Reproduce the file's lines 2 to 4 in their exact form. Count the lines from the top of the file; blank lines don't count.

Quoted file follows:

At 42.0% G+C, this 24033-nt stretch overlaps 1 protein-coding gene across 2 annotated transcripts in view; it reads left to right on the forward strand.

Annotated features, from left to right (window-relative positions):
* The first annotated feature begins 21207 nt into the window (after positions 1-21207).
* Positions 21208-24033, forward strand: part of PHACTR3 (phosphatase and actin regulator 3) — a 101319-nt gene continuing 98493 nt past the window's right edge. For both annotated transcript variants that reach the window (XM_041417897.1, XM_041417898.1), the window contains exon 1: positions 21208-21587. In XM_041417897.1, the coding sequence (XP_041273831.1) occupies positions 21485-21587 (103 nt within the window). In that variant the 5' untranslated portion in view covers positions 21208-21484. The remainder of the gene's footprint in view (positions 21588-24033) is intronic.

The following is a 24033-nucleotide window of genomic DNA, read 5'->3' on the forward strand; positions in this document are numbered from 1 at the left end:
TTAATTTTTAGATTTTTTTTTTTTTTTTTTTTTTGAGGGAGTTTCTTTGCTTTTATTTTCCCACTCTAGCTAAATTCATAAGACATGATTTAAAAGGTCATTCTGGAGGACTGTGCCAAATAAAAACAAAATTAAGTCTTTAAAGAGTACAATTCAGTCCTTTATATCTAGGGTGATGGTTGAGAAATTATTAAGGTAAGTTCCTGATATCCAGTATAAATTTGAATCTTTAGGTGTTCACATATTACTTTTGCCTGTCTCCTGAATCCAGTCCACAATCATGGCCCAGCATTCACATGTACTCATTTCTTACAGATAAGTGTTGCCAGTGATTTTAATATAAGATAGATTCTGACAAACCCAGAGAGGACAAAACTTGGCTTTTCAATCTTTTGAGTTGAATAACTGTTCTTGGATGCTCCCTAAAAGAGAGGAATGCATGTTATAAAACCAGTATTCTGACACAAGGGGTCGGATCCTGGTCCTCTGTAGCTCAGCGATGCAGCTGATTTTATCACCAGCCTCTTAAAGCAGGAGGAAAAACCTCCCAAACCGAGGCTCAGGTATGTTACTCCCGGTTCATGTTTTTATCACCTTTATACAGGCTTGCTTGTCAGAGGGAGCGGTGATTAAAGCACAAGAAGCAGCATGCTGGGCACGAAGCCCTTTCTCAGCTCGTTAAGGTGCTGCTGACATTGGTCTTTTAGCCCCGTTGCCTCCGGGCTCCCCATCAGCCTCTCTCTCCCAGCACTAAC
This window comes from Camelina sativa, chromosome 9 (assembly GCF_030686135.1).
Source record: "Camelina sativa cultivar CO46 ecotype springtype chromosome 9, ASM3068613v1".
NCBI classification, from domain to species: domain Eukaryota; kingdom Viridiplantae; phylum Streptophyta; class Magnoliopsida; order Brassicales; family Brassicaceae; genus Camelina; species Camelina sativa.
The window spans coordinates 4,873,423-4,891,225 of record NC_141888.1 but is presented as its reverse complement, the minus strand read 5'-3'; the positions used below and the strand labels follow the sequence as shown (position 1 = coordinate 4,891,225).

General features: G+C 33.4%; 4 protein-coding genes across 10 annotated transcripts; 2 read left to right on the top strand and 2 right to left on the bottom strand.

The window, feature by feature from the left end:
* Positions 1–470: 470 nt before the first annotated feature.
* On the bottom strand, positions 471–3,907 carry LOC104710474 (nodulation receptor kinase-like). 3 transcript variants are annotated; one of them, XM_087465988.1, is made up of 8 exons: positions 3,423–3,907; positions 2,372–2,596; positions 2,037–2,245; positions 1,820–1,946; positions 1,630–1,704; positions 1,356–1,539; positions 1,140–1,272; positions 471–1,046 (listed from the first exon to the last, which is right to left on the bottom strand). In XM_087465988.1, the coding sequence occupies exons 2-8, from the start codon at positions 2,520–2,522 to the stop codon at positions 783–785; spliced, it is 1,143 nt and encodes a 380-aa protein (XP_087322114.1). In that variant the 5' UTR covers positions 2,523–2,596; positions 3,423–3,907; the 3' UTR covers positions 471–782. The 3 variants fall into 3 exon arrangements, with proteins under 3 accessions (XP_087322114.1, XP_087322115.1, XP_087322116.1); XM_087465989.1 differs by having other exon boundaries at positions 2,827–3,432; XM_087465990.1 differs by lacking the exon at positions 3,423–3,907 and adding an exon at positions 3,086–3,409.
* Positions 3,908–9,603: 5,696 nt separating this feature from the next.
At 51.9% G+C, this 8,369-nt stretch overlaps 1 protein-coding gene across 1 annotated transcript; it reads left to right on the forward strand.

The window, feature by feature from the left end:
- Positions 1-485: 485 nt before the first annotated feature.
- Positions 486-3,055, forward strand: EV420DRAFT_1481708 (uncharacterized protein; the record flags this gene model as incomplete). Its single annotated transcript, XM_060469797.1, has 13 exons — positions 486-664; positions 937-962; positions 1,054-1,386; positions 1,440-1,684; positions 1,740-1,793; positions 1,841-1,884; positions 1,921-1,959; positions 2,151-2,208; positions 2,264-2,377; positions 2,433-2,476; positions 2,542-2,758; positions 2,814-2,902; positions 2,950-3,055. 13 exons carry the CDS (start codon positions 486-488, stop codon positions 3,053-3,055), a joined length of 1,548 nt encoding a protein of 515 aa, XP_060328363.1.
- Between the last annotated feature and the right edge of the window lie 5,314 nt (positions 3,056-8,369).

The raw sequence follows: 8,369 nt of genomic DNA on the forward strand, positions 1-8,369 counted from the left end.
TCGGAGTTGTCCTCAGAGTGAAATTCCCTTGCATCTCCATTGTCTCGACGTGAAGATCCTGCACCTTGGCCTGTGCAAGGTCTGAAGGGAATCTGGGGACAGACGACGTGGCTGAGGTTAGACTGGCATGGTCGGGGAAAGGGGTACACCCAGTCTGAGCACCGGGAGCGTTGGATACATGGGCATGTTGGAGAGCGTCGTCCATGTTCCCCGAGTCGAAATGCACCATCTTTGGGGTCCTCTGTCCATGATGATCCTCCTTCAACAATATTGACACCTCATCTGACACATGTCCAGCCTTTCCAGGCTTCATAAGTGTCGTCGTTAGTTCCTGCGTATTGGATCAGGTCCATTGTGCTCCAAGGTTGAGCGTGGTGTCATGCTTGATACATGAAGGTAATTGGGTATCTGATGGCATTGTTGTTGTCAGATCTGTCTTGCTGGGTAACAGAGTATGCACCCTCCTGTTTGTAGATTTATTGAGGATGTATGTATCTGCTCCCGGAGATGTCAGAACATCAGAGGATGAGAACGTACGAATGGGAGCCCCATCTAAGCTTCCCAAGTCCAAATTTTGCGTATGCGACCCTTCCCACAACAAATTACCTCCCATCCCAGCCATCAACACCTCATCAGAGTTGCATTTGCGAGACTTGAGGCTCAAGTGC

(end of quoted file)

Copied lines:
Annotated features, from left to right (window-relative positions):
* The first annotated feature begins 21207 nt into the window (after positions 1-21207).
* Positions 21208-24033, forward strand: part of PHACTR3 (phosphatase and actin regulator 3) — a 101319-nt gene continuing 98493 nt past the window's right edge. For both annotated transcript variants that reach the window (XM_041417897.1, XM_041417898.1), the window contains exon 1: positions 21208-21587. In XM_041417897.1, the coding sequence (XP_041273831.1) occupies positions 21485-21587 (103 nt within the window). In that variant the 5' untranslated portion in view covers positions 21208-21484. The remainder of the gene's footprint in view (positions 21588-24033) is intronic.